Twenty years ago before there was anything called LinkedIn, NASA launched a school bus-sized plutonium-powered wonder called Cassini to explore Saturn: its moons and rings and designed it to eventually to crash into the planet when its power supply was expended.
It took 7 years to get there, itself an amazing feat. For 13 years it operated flawlessly and sent us thousands of truly amazing photos, some of the best can be seen here.
And right on schedule, it plunged to burn up in Saturn’s noxious atmosphere never to be heard or seen again. Good bye old reliable.
Ah, technology of the 1990s at its finest!
These days I teach LinkedIn, another tech achievement, but it’s often not as consistent or intrepid as Cassini.
The other day in prepping on site before a presentation I attempted to log into my LinkedIn account and use two-step verification, only to be unable to log in. Each code they texted me failed to work and expired before I could finish keying it in. Yikes! Trying not to be too obvious, I relied exclusively on my slides (sometimes even projecting slides is a tech challenge!) and did without live access to LinkedIn.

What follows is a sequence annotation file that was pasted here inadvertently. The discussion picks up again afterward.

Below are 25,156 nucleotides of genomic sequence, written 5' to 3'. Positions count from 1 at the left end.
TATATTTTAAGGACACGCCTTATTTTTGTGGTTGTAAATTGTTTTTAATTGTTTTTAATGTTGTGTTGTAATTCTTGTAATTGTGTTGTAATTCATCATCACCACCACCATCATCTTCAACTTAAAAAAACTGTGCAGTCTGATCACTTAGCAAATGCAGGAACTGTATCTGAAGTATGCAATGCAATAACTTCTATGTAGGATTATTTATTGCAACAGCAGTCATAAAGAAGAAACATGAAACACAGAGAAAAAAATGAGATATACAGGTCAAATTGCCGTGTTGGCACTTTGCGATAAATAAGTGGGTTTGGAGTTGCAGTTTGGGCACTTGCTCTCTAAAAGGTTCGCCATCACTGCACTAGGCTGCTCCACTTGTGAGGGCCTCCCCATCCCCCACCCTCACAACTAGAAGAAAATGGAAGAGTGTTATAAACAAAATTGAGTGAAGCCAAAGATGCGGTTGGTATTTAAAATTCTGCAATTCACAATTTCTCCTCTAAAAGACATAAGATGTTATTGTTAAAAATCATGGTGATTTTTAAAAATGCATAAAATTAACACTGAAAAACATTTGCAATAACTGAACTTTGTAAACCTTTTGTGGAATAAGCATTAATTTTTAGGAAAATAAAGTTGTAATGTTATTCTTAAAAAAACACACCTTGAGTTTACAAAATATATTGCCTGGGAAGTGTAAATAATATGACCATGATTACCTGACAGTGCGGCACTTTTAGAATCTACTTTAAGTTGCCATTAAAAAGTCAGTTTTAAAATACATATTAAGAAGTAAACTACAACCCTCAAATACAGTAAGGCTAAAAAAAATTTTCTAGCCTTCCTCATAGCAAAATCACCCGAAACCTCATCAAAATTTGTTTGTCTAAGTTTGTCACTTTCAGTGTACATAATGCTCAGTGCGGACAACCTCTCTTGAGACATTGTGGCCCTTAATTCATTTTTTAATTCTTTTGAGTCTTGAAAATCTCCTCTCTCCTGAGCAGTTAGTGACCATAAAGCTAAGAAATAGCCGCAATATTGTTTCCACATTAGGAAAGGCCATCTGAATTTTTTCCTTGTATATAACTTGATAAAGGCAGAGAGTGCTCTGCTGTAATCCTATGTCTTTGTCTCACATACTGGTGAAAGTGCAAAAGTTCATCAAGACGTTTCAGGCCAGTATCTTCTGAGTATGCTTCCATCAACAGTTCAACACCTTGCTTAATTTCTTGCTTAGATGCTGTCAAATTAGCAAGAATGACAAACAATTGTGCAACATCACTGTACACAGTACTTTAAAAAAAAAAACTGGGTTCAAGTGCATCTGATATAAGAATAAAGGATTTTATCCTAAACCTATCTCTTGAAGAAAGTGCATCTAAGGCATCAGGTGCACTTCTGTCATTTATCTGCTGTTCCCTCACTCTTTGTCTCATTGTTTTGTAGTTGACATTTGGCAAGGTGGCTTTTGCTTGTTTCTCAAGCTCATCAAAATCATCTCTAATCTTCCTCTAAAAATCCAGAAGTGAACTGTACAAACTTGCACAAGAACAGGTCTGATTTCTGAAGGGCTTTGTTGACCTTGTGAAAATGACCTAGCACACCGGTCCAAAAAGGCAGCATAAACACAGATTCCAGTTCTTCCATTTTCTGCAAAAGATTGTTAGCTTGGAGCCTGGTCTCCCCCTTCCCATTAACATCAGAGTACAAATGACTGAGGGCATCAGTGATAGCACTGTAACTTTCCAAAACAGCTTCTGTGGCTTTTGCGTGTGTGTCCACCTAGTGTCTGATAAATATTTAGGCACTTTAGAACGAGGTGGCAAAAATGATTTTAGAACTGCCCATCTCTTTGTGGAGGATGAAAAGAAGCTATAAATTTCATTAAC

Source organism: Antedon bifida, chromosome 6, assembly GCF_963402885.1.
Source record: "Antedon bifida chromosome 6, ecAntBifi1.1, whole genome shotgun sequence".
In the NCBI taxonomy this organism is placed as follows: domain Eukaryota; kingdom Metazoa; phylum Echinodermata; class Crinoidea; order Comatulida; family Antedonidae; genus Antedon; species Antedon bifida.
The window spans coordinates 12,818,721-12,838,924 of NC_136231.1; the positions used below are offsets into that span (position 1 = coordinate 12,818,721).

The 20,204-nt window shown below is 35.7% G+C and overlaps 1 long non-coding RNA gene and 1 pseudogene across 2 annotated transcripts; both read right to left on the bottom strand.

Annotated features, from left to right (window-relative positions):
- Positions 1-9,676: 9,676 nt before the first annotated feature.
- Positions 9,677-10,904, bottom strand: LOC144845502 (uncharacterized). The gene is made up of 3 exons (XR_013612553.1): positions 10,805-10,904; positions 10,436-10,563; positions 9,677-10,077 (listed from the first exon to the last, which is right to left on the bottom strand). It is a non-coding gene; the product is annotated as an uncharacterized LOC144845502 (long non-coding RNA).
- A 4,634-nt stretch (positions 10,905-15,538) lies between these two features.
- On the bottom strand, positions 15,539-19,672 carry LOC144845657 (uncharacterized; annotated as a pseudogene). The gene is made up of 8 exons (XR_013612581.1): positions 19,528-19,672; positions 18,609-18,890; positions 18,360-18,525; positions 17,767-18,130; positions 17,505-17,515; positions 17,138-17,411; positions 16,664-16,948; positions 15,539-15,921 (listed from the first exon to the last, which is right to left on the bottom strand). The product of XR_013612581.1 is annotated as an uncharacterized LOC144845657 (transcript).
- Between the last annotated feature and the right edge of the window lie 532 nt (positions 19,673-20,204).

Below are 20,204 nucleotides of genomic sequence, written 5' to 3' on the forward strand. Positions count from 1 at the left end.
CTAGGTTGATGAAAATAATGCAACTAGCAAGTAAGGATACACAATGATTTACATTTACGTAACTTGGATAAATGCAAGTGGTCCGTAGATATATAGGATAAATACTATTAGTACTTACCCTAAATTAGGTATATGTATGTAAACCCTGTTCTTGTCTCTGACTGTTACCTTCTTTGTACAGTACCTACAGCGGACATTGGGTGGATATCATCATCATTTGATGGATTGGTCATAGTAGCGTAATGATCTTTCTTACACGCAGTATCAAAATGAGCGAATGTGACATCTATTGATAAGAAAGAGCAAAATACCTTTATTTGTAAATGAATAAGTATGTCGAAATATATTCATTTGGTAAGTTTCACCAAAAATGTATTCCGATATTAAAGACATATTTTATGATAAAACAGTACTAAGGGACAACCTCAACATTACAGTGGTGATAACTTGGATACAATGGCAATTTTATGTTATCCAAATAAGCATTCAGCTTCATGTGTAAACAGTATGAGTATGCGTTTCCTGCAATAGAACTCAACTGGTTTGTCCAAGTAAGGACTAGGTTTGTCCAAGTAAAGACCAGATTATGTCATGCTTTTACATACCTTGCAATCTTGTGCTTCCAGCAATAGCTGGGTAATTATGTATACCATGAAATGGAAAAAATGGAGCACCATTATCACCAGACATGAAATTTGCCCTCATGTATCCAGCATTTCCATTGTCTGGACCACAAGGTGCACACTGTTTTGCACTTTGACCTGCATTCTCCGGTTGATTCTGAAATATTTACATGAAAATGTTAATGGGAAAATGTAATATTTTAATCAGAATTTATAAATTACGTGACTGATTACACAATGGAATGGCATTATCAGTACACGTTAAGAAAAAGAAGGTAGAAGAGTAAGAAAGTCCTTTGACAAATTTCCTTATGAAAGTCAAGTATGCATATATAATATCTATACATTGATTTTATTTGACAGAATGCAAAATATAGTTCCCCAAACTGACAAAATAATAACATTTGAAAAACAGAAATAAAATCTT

No one knew except me and I vowed to check on it the next day. Knowing these things happen–not being able to log in, a section missing completely when it was there the day before, or not working properly making me unable to make edits in some section–I presume the gnomes in LinkedIn were playing with the code and keeping me out while they doctored the service.
The good news is that it almost always works fine the next day, as was the two-step authentication situation. Not just exactly at the time I need it!
And while I get used to offering the explanation/excuse “they must be playing with it today and I swear it worked yesterday!,” I do find it exasperating to have to worry a bit if the section I want to display will work, or be there at all at any time.
I even participate in a chat group of other LinkedIn evangelists who lament the same things over and over again happen to them… so perhaps a newly underemployed NASA scientist or two, fresh off the Cassini project, can add continuous quality control to LinkedIn.